School leaders not only shape the educational landscape at area schools, they set the tone for school culture as well. In our new interview series, we’ll be introducing you to educational leaders at our partner institutions. We’re kicking things off with Karl Adler, head of school at St. James Academy in Monkton.
meet karl adler, head of school at st. james academy
Tell us a little about your life before becoming headmaster at St. James Academy. What drew you to the institution?
I grew up in a small beach town, Longport, New Jersey, on the Jersey Shore. Since it was such a small town, I headed off to a boarding school, The Hill School, in Pennsylvania for high school. My independent school experience, with its high standards and individualized attention, had a lasting influence on me. It influenced me as a student in high school, college and graduate school, and it shaped my career path as a teacher and school leader.
I started my career working as a high school English teacher, working at two single-sex private schools, and then I served as a middle school division head in a co-ed K-12 school. I have also supervised summer programs for Johns Hopkins Center for Talented Youth at a variety of college campuses in the United States as well as Hong Kong. In working in a variety of schools, religious and non-religious, co-ed and single sex, K-8, 6-12, and K-12, I have found that the co-ed K-8 model with a religious component is ideal. It’s the ideal environment for children to learn, grow and flourish into young people. I was drawn to St. James Academy because of these three important components.
What three words best describe St. James Academy?
Dynamic, nurturing and engaging. Dynamic, because we offer a variety of programs and initiatives that allow every student to find their niche, their passion. Nurturing, because our school environment is so inviting and safe that students develop meaningful relationships with their teachers and they are willing to take risks. Students will ask tough questions in class, try new activities or sports, and perform on stage in musicals. Engaging, because our teachers design their curriculum so that students connect with the material directly, and take ownership of their learning.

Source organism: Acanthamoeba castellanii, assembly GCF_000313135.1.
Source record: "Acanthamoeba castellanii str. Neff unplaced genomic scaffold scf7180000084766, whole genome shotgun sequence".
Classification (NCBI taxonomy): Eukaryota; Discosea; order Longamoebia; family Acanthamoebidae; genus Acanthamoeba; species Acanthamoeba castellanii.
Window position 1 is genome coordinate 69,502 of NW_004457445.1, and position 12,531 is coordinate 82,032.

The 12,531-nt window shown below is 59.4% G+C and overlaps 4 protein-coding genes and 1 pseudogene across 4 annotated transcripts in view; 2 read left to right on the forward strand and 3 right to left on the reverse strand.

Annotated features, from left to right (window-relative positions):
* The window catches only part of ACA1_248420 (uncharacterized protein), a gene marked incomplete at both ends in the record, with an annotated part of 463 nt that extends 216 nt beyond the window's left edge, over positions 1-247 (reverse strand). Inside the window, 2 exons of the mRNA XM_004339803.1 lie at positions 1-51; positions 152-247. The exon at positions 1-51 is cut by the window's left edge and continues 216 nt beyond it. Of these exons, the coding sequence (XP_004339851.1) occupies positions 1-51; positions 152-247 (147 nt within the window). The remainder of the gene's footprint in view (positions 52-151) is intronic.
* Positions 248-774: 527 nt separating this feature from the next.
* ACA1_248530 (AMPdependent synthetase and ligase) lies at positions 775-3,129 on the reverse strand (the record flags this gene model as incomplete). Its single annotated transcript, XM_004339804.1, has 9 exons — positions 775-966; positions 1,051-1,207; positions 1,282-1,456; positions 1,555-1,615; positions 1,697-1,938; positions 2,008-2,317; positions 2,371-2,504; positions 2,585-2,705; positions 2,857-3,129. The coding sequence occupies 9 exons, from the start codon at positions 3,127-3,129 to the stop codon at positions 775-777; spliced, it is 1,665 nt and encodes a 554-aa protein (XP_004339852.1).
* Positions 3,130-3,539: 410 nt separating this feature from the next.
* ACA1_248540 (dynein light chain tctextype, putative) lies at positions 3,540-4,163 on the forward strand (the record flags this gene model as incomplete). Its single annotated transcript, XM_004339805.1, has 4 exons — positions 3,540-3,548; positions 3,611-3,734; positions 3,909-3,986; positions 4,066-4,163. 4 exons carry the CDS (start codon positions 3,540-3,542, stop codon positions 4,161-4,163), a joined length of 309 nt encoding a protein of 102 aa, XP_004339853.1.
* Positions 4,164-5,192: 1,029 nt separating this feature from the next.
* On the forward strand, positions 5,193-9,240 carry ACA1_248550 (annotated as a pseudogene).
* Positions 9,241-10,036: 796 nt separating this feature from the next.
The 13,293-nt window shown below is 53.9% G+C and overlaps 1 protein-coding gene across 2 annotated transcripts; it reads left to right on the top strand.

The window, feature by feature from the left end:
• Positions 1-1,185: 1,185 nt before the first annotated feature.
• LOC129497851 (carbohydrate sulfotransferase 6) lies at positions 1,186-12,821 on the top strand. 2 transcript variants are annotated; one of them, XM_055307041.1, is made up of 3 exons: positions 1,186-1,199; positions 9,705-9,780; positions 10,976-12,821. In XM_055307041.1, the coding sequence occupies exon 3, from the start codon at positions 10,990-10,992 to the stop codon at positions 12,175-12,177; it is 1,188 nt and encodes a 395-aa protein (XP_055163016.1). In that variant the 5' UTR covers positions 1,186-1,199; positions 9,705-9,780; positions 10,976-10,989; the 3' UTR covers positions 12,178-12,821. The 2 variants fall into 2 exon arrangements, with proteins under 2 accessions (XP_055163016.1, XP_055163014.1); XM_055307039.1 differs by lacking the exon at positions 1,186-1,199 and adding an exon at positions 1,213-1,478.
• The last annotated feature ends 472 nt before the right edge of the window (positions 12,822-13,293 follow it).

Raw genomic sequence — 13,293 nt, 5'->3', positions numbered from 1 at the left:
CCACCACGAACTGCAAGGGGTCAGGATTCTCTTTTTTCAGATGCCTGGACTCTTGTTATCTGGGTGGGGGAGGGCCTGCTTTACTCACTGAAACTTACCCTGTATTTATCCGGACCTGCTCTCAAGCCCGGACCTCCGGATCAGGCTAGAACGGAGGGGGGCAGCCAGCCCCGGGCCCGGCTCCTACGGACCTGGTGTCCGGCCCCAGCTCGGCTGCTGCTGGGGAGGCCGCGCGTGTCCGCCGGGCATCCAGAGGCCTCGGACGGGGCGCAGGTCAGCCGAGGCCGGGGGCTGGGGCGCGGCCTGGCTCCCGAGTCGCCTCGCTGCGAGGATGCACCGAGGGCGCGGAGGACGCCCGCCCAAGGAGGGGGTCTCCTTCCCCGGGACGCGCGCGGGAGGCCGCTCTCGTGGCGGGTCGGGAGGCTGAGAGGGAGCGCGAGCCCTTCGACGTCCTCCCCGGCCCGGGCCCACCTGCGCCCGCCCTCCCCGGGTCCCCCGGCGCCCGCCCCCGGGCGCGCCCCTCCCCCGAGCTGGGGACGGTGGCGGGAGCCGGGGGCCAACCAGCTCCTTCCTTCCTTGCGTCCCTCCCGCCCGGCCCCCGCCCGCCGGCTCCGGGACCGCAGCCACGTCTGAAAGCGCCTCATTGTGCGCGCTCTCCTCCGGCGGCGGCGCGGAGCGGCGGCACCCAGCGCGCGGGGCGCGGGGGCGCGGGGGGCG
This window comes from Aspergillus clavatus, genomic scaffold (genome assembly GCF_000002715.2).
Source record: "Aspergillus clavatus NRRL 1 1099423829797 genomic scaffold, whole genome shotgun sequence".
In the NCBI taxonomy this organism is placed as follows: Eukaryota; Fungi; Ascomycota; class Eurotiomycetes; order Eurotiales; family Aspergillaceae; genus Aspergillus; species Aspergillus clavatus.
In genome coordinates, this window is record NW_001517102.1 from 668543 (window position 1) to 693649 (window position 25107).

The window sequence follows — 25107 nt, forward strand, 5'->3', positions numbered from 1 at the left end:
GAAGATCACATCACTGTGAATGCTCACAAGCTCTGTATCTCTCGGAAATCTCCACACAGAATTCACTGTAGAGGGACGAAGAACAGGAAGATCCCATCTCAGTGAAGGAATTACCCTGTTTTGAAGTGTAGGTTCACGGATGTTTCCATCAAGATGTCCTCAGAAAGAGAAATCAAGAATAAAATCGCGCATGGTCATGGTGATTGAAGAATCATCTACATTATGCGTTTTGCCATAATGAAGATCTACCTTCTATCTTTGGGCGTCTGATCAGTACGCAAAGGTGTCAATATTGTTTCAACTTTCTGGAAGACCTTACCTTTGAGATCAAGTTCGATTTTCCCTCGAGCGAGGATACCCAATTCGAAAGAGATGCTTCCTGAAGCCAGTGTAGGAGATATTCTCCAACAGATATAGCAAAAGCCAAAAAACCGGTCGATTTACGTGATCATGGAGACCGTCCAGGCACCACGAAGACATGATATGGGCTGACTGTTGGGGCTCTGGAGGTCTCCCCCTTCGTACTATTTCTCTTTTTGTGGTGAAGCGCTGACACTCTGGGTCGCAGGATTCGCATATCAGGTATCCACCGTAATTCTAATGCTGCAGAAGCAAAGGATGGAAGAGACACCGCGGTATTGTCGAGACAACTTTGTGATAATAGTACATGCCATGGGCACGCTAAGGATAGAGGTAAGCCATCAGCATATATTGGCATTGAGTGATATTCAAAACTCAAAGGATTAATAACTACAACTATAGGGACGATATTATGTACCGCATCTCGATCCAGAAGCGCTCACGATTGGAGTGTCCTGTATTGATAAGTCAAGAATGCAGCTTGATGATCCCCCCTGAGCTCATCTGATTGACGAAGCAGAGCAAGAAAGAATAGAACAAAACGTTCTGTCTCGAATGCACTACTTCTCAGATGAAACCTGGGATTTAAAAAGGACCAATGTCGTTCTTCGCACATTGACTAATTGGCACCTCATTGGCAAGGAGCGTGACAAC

Take us through a typical (if there is such a thing!) “day in the life.”
Ha! I am not sure we have typical days — but yesterday began with a kindergarten class performing on the morning radio broadcast that our middle school students run. When they finished, students in the lower wing of our school lined up along the hallways and applauded as the kindergarten students walked back to their classroom. Later in the day, 3rd graders were working in the hallways on their inventions for the upcoming “Invention Convention.” The second graders were writing letters to their pen pals at an Amish school that they visited in the fall. Fourth graders were writing letters to their independent reading authors, seventh graders were working on their independent science research projects, using temperature probes. Many of our students spend time in our library during lunch because they have basketball practice and they have leads in the upcoming musical, “West Side Story.” I didn’t mention the flight project in the Maker Space lab . . . I could go on, but I think you get the picture. Dynamic, nurturing and engaging.